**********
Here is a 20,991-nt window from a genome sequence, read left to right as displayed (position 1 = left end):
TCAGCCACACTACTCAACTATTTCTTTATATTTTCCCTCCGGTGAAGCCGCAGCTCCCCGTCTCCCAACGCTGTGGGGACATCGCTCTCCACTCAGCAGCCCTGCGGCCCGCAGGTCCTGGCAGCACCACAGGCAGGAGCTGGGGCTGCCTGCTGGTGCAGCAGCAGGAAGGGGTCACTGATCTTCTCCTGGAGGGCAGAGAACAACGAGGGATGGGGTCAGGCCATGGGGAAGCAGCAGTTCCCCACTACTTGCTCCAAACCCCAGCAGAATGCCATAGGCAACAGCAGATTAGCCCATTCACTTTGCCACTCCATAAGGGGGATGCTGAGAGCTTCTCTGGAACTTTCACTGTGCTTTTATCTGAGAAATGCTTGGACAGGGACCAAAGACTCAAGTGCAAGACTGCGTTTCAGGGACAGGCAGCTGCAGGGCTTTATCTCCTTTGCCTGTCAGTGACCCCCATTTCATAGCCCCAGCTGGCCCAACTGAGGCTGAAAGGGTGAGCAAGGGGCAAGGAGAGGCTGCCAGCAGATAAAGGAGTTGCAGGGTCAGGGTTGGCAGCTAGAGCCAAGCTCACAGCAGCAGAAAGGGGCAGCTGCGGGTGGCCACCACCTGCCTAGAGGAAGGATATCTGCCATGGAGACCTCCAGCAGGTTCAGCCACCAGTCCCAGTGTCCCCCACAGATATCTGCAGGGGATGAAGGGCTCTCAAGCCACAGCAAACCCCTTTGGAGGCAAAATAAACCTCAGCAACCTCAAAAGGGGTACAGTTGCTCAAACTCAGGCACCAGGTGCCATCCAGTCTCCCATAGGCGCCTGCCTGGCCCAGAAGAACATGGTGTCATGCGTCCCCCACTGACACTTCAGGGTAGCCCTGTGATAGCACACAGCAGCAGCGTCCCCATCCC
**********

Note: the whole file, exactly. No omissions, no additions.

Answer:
Here is a 20,991-nt window from a genome sequence, read left to right as displayed (position 1 = left end):
TCAGCCACACTACTCAACTATTTCTTTATATTTTCCCTCCGGTGAAGCCGCAGCTCCCCGTCTCCCAACGCTGTGGGGACATCGCTCTCCACTCAGCAGCCCTGCGGCCCGCAGGTCCTGGCAGCACCACAGGCAGGAGCTGGGGCTGCCTGCTGGTGCAGCAGCAGGAAGGGGTCACTGATCTTCTCCTGGAGGGCAGAGAACAACGAGGGATGGGGTCAGGCCATGGGGAAGCAGCAGTTCCCCACTACTTGCTCCAAACCCCAGCAGAATGCCATAGGCAACAGCAGATTAGCCCATTCACTTTGCCACTCCATAAGGGGGATGCTGAGAGCTTCTCTGGAACTTTCACTGTGCTTTTATCTGAGAAATGCTTGGACAGGGACCAAAGACTCAAGTGCAAGACTGCGTTTCAGGGACAGGCAGCTGCAGGGCTTTATCTCCTTTGCCTGTCAGTGACCCCCATTTCATAGCCCCAGCTGGCCCAACTGAGGCTGAAAGGGTGAGCAAGGGGCAAGGAGAGGCTGCCAGCAGATAAAGGAGTTGCAGGGTCAGGGTTGGCAGCTAGAGCCAAGCTCACAGCAGCAGAAAGGGGCAGCTGCGGGTGGCCACCACCTGCCTAGAGGAAGGATATCTGCCATGGAGACCTCCAGCAGGTTCAGCCACCAGTCCCAGTGTCCCCCACAGATATCTGCAGGGGATGAAGGGCTCTCAAGCCACAGCAAACCCCTTTGGAGGCAAAATAAACCTCAGCAACCTCAAAAGGGGTACAGTTGCTCAAACTCAGGCACCAGGTGCCATCCAGTCTCCCATAGGCGCCTGCCTGGCCCAGAAGAACATGGTGTCATGCGTCCCCCACTGACACTTCAGGGTAGCCCTGTGATAGCACACAGCAGCAGCGTCCCCATCCC